Well, it was no debate. A debate presents opposing speakers who first display their ideas and research respecting a given subject and then are allowed to criticize what the other has said. Our Trump/Clinton foofaraw was more a recitation of political blather, unsupported assertions and glittering generalizations firmly rooted in air. Both candidates undertake to enrich the workers … somehow. Both are apparently in favor of good and against evil, and each accuses the other of reversing the two. Both salt and pepper their diatribes with statistics that may be reasonably accurate but are not traced to relevance. We see two clowns selling snake oil. In of course, our opinion. But then, they are addressing an audience of public school grads and dropouts produced by the system our governors have perpetuated.
We see two salient subjects in dire need of address: First, the unbearable insolvency of most of the world financial system resulting from the political leaders’ reliance upon unrepayable debt to temporarily appear to fulfill their promises to the feckless voters. Second, how candidates plan to deal with the oncoming expansion of wars intended to obscure the results of the first conundrum. Neither of those seems on offer in public. Neither candidate wishes to disclose a list of spending that must be ended because the money to continue does not exist. .
There is a reason for that omission: Admittance of those to the conversation would likely bring to notice the fact that the related problems have been manufactured by those same political leaders. Debt is simply the result of spending that which you do not possess, right? For which you, or in this case, our political leaders, are responsible. Best avoided …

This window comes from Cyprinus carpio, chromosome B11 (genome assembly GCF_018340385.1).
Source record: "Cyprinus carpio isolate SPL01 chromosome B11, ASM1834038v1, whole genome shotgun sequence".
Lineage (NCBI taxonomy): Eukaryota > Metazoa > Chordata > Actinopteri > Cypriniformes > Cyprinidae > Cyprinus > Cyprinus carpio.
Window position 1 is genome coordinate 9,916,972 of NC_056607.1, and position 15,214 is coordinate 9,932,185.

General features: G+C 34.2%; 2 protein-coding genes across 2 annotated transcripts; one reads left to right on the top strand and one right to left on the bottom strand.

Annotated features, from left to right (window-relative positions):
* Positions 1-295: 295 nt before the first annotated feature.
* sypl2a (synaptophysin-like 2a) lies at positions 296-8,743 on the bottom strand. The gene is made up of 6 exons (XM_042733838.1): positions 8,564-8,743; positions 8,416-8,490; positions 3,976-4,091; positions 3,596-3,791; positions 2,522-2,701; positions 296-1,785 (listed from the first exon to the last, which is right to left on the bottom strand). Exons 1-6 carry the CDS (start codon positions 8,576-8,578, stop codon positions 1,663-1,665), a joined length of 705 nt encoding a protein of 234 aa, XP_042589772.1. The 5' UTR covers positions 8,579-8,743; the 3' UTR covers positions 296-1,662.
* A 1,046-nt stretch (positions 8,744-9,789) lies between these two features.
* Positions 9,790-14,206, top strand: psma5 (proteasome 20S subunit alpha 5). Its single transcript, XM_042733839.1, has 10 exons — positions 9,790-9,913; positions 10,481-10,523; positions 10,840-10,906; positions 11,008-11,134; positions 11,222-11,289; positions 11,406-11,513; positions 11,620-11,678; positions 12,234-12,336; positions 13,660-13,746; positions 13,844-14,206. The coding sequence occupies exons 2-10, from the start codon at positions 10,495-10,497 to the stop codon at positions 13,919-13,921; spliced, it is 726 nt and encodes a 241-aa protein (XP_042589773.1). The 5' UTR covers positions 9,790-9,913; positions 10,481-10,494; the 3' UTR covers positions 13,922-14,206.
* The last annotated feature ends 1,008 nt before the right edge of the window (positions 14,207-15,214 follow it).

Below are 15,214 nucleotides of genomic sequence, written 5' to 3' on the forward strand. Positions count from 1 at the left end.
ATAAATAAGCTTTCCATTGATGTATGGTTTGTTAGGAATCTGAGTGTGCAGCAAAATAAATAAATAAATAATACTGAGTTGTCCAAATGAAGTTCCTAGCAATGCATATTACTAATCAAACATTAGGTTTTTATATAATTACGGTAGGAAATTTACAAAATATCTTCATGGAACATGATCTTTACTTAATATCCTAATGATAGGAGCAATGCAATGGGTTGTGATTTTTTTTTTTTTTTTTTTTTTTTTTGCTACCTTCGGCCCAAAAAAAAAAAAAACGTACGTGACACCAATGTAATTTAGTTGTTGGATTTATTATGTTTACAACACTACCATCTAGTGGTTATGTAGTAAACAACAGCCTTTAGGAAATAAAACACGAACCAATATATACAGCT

Next, there are the alleged solutions to the problematical issues. All of them depend upon either more spending by government, ignoring where the money spent can be found, or the forbidding of free economic competition, that always impoverishes an economy. Mrs. Clinton will as the critics of Great Depression economic theories put it, “spend us rich” while Mr. Trump will somehow force businessmen to operate in the U.S. high cost environment while competing with low cost Asian competitors. As Mrs. Clinton glosses over the effect of withdrawing the money her government will spend from the economy, so does Mr. Trump ignore how his compulsory high prices will be able to avert insolvency for his captive producers. It is all bombast, seems to us.
Backing up a step, if we the people have fallen to the level that we fall for this sort of drivel, we deserve what will inevitably result. We will have earned it.
We note that our species seems to do best under duress; we rise to adversity. When things are too easy, we become spoiled, lazy. Historically, that seems a repeating cycle. After things remain bad enough for long enough, we get off our hindquarters and go back to work, returning to a more honest and less corrupt social framework, at least for a while. But that change may require generations.
We appear to be witnessing one of those massive social collapses almost worldwide at the moment; few countries are honestly solvent. Few are not corruptly governed. (If any). We inhabit by all appearances, the ancient Chinese curse: “May you live in interesting times.”
Let us, if that is so, hope that perhaps our grandchildren will enjoy the fruits by inhabiting the next rising cycle …